8 ways your nutrition helps or hinders sports recovery

Recovery nutrition is a vital part of your athletic performance. In the lead up to competition, training load increases and consequently body stress. If not recovering adequately you cannot adapt to the subsequent benefits of your training and are at an increased risk of illness and injury during and following competition.

Intense exercise can cause a stress response in the body due to the emotional and physical demands of this training load. This stress activates a number of neural pathways which triggers the release of hormones that increase stress and inflammation and may result in changes in the bacteria that is found in the gut. 

If recovery nutrition is not optimised, you can experience:

  • Increased fatigue 
  • Reduced performance at your next training session or event
  • Suboptimal gains from the session just completed
  • Increased muscle soreness
  • Recurrent illness and injury

Recovery requirements will differ depending on your sport, duration of activity, intensity, and training conditions. Therefore, recovery requirements will be different every day and different from your teammates and competitors. 

The following points provide insight into why you need to eat a nutritious, varied diet in the recovery period for optimal sports performance. 

Recovery window to optimise performance gains

The body is most efficient with nutrient uptake 30-60 minutes after exercise so where possible, it is recommended to make the most of this recovery window. However, the full recovery window extends across a 24-48hour period after exercise. If you are exercising again (competing or training) within an 8-hour period, it is more important for you to make the most of the 30-60minute window. If not, eat your first recovery meal at your earliest convenience.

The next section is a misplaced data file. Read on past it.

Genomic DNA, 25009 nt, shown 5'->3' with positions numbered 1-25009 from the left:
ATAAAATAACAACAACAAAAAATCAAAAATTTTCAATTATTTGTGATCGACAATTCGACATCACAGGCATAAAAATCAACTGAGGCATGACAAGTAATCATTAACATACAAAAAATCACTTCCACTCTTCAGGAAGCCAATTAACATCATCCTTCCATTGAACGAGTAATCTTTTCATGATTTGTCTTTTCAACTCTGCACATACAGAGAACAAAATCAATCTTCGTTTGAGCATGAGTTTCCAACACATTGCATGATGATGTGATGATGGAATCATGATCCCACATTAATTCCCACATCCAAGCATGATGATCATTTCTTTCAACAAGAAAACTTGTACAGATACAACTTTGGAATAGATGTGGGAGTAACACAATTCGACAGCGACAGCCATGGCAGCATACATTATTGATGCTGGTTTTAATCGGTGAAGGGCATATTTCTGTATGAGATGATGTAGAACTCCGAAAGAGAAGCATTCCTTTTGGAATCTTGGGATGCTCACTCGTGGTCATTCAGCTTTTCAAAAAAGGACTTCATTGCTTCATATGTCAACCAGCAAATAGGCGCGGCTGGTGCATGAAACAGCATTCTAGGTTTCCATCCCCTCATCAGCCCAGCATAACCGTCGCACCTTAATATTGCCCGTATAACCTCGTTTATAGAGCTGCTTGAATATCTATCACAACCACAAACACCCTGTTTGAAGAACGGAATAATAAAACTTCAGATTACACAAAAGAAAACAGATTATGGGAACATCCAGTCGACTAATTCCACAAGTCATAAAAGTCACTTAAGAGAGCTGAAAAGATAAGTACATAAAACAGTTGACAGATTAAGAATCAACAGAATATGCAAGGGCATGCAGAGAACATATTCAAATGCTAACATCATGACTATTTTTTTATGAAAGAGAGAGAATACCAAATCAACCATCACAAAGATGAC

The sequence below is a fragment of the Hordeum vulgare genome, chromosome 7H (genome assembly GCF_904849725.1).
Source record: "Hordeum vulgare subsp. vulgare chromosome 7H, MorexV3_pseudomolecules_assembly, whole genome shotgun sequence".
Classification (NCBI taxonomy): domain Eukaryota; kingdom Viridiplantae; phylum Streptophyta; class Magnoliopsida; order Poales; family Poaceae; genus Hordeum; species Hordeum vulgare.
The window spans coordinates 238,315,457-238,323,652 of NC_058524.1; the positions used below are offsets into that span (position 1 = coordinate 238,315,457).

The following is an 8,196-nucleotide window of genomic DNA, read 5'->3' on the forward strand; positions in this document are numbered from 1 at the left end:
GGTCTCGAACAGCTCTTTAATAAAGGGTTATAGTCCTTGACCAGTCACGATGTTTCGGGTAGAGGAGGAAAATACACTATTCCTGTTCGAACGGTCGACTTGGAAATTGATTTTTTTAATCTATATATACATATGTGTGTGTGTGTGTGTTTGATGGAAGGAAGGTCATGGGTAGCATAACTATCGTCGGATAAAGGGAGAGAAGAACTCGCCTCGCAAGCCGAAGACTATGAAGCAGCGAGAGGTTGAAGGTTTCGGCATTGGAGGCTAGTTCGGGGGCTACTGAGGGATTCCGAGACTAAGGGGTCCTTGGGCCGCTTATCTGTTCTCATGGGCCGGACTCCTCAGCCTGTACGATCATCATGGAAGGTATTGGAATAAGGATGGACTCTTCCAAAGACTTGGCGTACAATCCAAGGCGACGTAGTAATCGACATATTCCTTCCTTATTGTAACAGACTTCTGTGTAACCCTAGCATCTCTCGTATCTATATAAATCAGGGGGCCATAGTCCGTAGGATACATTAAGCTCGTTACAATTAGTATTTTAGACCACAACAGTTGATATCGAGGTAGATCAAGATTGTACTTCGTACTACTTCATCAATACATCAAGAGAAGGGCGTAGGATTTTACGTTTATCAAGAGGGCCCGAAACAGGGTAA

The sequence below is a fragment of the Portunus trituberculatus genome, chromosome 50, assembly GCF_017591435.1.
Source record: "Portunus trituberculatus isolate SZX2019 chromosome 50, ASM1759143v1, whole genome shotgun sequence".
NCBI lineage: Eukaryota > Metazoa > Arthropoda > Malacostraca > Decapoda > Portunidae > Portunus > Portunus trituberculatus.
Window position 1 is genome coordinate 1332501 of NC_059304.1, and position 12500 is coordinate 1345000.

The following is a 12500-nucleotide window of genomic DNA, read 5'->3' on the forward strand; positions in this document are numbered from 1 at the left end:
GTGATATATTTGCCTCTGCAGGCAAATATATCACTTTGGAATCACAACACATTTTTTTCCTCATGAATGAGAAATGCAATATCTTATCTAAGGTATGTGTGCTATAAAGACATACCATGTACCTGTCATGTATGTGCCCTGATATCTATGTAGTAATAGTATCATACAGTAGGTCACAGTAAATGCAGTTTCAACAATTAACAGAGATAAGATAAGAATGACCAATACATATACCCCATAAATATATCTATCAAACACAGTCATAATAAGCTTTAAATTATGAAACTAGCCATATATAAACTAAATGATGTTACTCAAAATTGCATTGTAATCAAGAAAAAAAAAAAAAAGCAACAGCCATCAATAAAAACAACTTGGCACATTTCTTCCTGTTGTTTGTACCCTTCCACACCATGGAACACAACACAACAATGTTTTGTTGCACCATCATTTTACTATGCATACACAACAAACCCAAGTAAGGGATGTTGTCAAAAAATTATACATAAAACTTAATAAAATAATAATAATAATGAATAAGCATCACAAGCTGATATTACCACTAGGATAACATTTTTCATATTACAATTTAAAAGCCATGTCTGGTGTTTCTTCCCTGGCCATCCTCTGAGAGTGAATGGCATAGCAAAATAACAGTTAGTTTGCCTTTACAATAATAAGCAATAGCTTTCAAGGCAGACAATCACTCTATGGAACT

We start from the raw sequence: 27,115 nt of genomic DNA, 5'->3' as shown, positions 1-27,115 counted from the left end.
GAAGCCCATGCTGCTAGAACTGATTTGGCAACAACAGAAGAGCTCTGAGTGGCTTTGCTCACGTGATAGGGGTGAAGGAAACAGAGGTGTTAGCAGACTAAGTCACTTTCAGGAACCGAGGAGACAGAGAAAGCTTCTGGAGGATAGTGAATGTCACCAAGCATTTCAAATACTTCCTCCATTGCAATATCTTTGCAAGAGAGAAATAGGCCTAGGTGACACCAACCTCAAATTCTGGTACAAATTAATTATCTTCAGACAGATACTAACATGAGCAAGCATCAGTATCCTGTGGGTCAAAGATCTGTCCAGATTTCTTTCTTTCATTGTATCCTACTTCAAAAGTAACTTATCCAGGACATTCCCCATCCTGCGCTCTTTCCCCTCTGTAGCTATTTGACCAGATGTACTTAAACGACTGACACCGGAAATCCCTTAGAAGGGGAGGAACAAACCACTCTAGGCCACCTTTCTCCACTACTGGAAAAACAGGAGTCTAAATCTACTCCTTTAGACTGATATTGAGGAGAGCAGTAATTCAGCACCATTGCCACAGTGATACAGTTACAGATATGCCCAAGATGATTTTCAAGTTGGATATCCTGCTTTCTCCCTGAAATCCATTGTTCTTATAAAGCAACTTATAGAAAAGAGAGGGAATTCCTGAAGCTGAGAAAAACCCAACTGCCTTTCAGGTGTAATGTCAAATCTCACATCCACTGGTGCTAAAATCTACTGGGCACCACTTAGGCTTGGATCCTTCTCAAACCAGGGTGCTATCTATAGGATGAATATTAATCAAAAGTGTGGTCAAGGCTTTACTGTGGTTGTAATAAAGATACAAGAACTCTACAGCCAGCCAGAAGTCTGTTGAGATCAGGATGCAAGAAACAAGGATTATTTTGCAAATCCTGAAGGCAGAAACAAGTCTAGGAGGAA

Energy (kilojoule) intake for optimal recovery

In the hours following a heavy training session or in the few weeks following competition, it is essential to eat enough energy to support optimal recovery. Trying to restrict energy intake limits the amount of nutrients available to recover properly and increases your chances of illness and injury. 

Macro intake for muscle recovery and energy replenishment

Protein and carbohydrates are vital for recovering from exercise and should be included in all your main meals. Protein is made up of amino acids which are used in the process of muscle repair. During exercise our muscles experience small, microscopic tears which causes cells to rush to this area to begin to repair the damage which results in muscle growth. Consuming adequate amounts of protein ensures that there are sufficient amino acids for muscle growth and optimal recovery from exercise.  

Carbohydrates are broken down in the digestive system into smaller molecules called glucose, this glucose is either used for energy or stored away as glycogen in the liver and muscles. During high intensity exercise these glycogen stores are used to provide energy for the activity. Therefore, it is important to replace these glycogen stores by eating sufficient amounts of carbohydrates. In addition, carbohydrates also play a role in immunity by limiting immunosuppression that is associated with high intensity exercise.